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Representatives request Gov. Bill Lee stop standardized teacher evaluations

In a letter to Governor Bill Lee, four Tennessee lawmakers said that it would be unfair to hold standardized evaluations during the COVID-19 pandemic.

In a letter to Governor Bill Lee on Tuesday, four Tennessee lawmakers said that teachers should not be judged based on how students perform on standardized tests during the COVID-19 pandemic. 

In it, they asked the governor to stop teacher evaluations for the 2020-2021 school year. Rep. John Ray Clemmons signed the letter along with Rep. Bill Beck, Rep. Jason Hodges and Rep. Gloria Johnson. In it, they said that almost nothing is consistent during the COVID-19 pandemic so it would be unfair to conduct standardized testing.

They said testing would cause undue stress, take time away from learning and cost around $20 million. The representatives also noted that Governor Lee said that teachers and schools should not face negative consequences for how students perform on tests this academic year.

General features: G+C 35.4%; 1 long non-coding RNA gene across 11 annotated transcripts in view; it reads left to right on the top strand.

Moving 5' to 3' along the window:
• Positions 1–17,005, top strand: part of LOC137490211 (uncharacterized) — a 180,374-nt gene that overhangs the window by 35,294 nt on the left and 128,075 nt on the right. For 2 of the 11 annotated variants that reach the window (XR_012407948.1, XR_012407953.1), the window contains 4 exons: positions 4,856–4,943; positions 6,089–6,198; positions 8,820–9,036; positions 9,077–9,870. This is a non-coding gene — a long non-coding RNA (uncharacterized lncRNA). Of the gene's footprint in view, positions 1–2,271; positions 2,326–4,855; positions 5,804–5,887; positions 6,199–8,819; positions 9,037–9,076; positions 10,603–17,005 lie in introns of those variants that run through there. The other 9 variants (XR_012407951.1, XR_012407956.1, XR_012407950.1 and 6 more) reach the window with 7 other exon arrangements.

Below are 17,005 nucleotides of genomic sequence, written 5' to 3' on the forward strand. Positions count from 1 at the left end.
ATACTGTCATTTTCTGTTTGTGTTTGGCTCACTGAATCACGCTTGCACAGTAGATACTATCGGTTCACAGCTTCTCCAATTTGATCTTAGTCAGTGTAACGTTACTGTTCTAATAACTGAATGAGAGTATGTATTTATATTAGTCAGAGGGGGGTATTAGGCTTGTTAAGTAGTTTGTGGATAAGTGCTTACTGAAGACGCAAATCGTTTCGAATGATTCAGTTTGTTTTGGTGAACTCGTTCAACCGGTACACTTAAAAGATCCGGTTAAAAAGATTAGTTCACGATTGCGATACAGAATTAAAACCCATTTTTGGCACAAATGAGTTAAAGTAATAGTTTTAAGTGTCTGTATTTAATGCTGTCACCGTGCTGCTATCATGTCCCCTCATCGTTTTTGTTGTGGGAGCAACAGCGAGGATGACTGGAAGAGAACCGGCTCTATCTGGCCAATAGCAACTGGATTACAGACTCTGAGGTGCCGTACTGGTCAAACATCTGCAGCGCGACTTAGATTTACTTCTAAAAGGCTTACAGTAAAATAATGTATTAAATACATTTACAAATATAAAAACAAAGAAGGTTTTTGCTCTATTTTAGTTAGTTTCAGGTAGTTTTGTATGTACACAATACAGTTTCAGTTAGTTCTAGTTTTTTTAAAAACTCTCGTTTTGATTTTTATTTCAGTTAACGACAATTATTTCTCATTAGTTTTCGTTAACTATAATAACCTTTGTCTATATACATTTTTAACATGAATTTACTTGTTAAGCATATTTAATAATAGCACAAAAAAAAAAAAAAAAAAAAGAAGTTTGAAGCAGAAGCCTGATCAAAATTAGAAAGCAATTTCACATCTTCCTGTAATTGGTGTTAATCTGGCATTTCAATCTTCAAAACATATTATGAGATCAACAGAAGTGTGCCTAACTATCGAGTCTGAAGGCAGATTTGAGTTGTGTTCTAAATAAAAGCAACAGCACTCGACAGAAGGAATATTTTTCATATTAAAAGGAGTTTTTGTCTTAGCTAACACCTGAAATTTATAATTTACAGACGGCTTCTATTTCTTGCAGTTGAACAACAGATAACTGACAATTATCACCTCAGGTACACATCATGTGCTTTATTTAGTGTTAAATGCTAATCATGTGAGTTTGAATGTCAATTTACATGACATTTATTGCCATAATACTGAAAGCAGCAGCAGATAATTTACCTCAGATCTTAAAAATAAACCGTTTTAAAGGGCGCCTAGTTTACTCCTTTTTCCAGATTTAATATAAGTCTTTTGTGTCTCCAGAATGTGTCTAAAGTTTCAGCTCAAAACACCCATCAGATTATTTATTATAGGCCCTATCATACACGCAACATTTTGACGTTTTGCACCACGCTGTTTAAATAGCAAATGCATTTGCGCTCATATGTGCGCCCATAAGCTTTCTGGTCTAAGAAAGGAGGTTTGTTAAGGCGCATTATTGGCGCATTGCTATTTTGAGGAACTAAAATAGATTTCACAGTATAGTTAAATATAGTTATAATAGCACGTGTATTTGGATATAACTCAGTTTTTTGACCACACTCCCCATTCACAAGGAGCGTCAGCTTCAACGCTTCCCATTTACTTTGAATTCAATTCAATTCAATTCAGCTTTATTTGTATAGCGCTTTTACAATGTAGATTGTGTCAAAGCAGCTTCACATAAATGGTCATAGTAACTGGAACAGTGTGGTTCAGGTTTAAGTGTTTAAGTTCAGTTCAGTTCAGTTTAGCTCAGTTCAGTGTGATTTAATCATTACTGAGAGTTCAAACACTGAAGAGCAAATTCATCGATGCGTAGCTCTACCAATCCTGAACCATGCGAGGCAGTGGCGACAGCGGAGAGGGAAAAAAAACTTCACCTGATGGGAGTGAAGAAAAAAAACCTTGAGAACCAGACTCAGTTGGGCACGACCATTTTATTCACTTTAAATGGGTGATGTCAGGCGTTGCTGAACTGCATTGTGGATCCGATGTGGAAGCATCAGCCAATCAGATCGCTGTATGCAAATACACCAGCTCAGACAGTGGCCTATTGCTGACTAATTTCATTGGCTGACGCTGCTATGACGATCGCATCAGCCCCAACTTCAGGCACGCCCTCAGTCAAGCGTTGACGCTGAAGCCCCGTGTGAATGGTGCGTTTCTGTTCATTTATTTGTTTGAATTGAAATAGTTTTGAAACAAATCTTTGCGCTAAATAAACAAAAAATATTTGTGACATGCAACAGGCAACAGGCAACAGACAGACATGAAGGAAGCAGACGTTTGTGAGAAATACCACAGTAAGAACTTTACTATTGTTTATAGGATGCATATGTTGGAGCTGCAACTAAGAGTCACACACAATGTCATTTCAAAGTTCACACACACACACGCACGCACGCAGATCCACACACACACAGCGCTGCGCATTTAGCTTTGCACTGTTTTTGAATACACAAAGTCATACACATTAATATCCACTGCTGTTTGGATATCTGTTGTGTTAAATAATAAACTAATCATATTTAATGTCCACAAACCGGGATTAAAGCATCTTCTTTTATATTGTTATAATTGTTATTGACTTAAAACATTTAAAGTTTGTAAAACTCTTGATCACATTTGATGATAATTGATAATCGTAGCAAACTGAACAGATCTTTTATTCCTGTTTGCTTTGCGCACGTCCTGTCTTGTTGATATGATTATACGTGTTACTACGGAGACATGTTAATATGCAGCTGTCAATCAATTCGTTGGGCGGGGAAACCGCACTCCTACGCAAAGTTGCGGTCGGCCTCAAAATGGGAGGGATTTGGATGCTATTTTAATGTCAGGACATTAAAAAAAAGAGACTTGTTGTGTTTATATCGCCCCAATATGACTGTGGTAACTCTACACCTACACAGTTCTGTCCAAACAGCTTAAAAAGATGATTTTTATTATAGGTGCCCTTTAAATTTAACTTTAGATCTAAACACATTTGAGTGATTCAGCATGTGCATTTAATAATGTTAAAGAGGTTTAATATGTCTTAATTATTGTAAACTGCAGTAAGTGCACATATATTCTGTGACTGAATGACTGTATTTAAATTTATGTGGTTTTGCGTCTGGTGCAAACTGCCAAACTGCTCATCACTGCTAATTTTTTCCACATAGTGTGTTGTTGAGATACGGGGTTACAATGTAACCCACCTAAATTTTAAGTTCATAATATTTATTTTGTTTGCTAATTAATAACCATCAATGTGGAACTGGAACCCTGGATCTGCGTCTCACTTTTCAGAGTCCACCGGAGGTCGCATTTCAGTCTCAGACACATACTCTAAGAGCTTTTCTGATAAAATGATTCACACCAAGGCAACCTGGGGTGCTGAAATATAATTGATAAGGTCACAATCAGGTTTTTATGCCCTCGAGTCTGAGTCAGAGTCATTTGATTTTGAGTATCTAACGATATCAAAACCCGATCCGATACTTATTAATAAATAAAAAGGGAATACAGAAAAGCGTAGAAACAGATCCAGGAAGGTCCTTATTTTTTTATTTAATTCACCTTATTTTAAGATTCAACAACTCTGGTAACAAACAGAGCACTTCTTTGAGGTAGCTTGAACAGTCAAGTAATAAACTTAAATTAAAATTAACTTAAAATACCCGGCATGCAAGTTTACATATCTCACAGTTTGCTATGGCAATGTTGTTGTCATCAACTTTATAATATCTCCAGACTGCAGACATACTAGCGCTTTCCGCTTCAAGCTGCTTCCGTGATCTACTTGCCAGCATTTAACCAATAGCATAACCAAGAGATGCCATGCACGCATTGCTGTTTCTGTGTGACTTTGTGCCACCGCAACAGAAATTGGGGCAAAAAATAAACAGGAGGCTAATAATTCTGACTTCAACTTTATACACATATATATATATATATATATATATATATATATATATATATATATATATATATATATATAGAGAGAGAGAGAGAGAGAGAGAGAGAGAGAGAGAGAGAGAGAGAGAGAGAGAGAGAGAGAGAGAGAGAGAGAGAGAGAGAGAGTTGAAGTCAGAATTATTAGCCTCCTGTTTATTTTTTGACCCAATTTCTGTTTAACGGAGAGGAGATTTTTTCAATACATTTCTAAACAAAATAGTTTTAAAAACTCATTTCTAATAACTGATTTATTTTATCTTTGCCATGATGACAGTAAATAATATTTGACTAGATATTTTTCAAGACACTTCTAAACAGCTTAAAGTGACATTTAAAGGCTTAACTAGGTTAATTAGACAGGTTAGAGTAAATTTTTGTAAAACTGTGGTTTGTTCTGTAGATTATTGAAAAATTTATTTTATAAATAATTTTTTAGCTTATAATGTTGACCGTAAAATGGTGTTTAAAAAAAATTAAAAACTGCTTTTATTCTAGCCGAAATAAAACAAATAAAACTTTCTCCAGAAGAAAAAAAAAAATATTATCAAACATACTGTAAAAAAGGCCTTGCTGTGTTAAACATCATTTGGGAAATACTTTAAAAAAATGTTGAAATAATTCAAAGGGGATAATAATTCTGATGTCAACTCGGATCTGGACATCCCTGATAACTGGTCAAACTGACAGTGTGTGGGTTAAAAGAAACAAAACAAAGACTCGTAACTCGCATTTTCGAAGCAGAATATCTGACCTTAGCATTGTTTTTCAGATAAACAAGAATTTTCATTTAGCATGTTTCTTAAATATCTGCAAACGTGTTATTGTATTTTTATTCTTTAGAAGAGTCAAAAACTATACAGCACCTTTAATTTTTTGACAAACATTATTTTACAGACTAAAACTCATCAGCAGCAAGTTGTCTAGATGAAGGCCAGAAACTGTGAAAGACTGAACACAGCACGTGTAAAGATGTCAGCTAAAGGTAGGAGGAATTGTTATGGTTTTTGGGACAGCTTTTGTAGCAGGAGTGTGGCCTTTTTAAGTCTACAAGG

"We respectfully request that you reconsider your insistence on standardized testing and immediately instruct school districts to cease teacher evaluations for the 2020-2021 school year," they said in the letter. "This action is the only true guarantee that teachers will have between now and the next legislative session that they will not be negatively impacted by a myriad of factors far outside their control."

On Friday, Governor Lee said he would propose a measure that would make sure teachers and students do not receive negative impacts from yearly testing and evaluations.